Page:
Tuesday, 13 September 2011

The tale of the yew trees

We meet young Frank Fry in the Vestry Minutes for 1914, planting some of the yews that are still in St Petroc’s churchyard at Lydford.  He was born with the century, and so just a lad of 14.  He would probably have been a thatcher if he had lived.  That was the trade followed by both his father Frank and his grandfather Edmund; in fact Edmund had been thatching one of the Lydford cottage roofs in 1903 when he slipped, fell off and died.

Edmund was not a local; he had originally come from Cornwall, presumably in search of work.  He brought with him the traditional songs, not all of them polite to the ears of Victorian gentlefolk, which he had grown up with; and no doubt sang them to some of his Lydford friends, who had their own repertoire from Devon.  Sometimes the squire-vicar of the neighbouring parish of Lewtrenchard, the tireless Sabine Baring-Gould, would form an audience.  Baring-Gould built his own country house-cum-rectory, fathered 14 children, wrote Onward Christian Soldiers and other hymns, and produced over 100 books – one of them being Songs of the West in which, long before Cecil Sharp, he collected the folk songs he heard in Devon.  The world in which Frank Fry spent his boyhood was homespun.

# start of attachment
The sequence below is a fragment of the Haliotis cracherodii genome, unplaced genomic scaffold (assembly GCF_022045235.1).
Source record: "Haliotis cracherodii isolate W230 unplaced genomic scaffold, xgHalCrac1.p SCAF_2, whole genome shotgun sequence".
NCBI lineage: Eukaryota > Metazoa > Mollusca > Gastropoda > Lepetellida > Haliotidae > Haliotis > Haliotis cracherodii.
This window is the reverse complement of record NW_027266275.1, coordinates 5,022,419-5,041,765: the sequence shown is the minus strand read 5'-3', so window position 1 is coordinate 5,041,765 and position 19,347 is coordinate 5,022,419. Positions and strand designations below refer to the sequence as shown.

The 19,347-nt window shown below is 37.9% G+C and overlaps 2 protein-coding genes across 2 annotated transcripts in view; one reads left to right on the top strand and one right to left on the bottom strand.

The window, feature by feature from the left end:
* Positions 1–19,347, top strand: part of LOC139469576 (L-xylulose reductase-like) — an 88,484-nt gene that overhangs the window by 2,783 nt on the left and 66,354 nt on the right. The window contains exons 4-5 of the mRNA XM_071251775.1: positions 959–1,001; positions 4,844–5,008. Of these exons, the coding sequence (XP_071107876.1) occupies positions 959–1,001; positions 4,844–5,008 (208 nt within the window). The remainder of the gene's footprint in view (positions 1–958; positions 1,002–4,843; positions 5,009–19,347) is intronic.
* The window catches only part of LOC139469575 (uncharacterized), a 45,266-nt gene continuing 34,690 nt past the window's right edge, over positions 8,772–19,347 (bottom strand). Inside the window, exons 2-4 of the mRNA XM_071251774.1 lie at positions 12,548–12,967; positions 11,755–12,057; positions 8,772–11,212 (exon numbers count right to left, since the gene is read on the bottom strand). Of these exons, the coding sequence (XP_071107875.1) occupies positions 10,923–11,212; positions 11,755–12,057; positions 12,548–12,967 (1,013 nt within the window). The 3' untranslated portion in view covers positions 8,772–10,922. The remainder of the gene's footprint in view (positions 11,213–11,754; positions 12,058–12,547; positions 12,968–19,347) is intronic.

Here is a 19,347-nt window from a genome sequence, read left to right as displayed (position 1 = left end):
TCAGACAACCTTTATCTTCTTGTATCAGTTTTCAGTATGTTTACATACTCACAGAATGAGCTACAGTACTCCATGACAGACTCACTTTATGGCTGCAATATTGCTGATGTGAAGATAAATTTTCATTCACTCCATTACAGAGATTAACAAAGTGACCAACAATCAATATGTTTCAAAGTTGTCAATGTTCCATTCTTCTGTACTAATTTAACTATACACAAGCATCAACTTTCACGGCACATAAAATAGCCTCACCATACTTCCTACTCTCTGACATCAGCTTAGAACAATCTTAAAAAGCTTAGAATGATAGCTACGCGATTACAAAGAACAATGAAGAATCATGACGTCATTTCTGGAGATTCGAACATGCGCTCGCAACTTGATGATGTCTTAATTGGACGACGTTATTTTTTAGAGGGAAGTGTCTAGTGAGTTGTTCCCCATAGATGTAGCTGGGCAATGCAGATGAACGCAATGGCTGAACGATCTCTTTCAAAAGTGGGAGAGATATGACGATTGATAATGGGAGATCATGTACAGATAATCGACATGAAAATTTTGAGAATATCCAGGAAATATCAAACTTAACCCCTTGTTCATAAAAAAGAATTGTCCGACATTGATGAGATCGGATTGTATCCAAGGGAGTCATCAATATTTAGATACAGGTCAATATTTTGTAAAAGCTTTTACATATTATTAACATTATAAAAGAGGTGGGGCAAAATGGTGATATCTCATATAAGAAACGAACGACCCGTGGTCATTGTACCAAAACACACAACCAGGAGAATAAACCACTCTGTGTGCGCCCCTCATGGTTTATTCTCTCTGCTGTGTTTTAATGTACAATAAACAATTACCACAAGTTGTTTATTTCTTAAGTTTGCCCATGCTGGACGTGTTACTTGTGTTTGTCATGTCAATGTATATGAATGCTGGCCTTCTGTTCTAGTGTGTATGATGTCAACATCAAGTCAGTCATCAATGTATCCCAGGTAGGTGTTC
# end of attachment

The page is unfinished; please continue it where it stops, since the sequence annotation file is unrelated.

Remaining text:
There was little money in rural Devon in those years.  To judge from old photographs, village people were none too particular about the state of their roofs, many of which had holes in; they couldn’t afford to be.  But eventually there came a point when the roof needed renewing.  Thatch was picturesque but, from the village point of view, outmoded.  Tiles were cheaper and needed less looking after.  You could get stone ones from the parish of Coryton, next door to Lydford, although they would flake in a storm.  And mass-produced concrete tiles had come onto the market.  So these were difficult times for thatchers, as for other people in Lydford.  Frank Senior made a little extra by looking after another type of thatch: he cut hair for 6d a time. 

Some time before March 1917, young Frank went down to Plymouth and enlisted with the Duke of Cornwall's Light Infantry, who put him in a reserve training battalion.  He was then posted to the Royal Warwickshire Regiment.  I’m not sure that he got overseas.  He is recorded as having died from pneumonia on March 24, 1918 – probably the victim of what was to prove an even deadlier killer than the shells, bullets, bombs and mines of the Great War itself: Spanish Flu. 

He is Fry, F.W. on the war memorial; his grave lies in Lydford churchyard, near the yews that he planted.  I have yet to see the stone.  Perhaps it will add to the story.

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